Sadly, we are still trying to teach people “digital literacy” in South Africa: access to the tools and connectivity in the home necessary to make basic digital skills second nature has been slow to arrive here (though has accelerated through the pandemic). As the Launch League report, How can hubs support young South Africans to earn an income in the New Economy?, points out, even for those who are digitally skilled, there is little support on how to use these skills to “find a pathway to income” when formal jobs are scarce.
The report also suggests that we need to get more creative about which digital skills we’re offering: most organisations offering more advanced skills are focussed on coding, but some of the most in-demand skills on gig platforms are ones like data analysis, video editing and digital design.
How is the policy and regulatory framework helping or defeating the use of digital tools to advance the new economy? What more would you recommend?
As with entrepreneurship, ideas – or policies – are cheap. It all comes down to execution: if people do not have access to tools and the knowledge to use them, South Africans will not get to participate in the new economy. Movements like #datamustfall must come together with government initiatives like regulations and infratructure planning to put even more pressure on gatekeepers and actors in the connectivity sector. Broader connectivity makes the pie bigger for everyone.
What is the potential of technology in addressing South Africa and Africa’s unemployment?
Thankfully it’s not a term used very often anymore, but a few years ago I was dealing with a government department that kept referring to “the digital economy”. That’s an oxymoron; it’s just the economy. While there are locally and globally important labour-absorbing sectors such as agriculture and distributed green energy that can be built out, all the people in those sectors are going to have to integrate technology for sustainability and scale.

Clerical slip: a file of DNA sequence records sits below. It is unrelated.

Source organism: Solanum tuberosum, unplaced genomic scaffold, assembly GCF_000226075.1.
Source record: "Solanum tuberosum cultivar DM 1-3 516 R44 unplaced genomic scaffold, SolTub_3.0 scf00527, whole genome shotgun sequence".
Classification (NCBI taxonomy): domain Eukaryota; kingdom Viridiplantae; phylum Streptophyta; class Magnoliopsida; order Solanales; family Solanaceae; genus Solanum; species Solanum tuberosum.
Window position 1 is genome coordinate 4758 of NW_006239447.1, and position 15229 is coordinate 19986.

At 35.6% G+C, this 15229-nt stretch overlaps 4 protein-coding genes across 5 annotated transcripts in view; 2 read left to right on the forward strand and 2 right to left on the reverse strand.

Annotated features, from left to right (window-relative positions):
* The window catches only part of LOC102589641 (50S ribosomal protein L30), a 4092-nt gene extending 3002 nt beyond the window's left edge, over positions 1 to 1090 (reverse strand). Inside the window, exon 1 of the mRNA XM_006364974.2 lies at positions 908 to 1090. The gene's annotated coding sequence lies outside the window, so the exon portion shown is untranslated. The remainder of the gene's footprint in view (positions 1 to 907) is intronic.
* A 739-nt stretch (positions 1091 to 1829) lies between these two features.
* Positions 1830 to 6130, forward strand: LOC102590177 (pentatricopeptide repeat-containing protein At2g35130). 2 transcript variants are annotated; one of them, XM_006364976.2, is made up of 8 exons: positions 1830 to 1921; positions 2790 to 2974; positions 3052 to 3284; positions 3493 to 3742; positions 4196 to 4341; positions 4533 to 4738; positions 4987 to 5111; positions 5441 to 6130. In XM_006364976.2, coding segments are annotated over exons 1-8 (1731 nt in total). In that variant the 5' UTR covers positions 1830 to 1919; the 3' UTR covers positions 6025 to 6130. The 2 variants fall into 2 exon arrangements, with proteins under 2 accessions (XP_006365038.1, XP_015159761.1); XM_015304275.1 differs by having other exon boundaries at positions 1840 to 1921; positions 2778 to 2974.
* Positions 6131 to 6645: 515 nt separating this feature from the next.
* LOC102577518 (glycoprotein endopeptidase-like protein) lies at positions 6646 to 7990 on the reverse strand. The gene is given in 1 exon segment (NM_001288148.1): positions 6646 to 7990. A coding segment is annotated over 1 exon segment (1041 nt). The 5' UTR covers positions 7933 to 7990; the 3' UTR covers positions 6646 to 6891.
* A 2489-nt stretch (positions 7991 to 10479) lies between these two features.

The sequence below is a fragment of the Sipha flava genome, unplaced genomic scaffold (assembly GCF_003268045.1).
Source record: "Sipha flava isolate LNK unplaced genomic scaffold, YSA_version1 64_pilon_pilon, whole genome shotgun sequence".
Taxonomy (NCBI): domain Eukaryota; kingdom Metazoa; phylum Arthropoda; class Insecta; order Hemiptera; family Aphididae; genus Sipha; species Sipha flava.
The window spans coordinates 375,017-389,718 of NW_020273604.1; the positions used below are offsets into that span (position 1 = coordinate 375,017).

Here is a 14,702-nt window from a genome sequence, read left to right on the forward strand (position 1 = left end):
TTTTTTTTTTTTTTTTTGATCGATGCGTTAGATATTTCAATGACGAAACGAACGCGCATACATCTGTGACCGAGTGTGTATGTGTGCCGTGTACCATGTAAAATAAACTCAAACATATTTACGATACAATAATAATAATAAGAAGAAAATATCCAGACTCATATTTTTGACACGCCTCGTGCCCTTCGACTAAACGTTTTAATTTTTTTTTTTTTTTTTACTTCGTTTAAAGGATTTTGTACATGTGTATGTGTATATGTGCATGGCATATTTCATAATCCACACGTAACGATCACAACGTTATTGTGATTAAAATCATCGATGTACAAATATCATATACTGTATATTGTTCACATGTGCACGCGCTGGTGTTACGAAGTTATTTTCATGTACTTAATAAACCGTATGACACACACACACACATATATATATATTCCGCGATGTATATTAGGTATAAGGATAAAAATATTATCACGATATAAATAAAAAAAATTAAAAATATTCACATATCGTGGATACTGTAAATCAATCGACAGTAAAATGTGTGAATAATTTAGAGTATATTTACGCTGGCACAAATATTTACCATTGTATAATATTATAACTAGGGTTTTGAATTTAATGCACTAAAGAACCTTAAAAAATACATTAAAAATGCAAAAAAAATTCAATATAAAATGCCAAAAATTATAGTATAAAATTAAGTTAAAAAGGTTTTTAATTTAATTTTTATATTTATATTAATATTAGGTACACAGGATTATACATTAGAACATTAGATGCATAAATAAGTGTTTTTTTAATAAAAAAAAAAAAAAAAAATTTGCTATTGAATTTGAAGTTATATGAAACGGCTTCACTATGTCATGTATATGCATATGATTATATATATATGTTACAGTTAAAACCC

Are there plans to do similar research in other African markets?
The Launch League programme is funded by the British High Commission’s UK-South Africa Tech Hub, so is currently very focussed on the South African ecosystem. However, we have started piloting some of the open license tools available on www.launchleague.co.za in other southern African countries and would be keen to back these activities up with research too.
Tell us more about the Launch League initiative and any latest news from the organization?
The UK-South Africa Tech Hub Launch League is an initiative of the British High Commission, delivered by Viridian. Launch League is a community of practice, training centre and open license content creator for entrepreneur support and digital skills training organisations.
We will be launching our new and improved content repository at the end of June 2022: entrepreneurial programme facilitators can go to www.launchleague.co.za to download open license resources on business model-building, financing, mentorhip and cybersecurity, among other topics.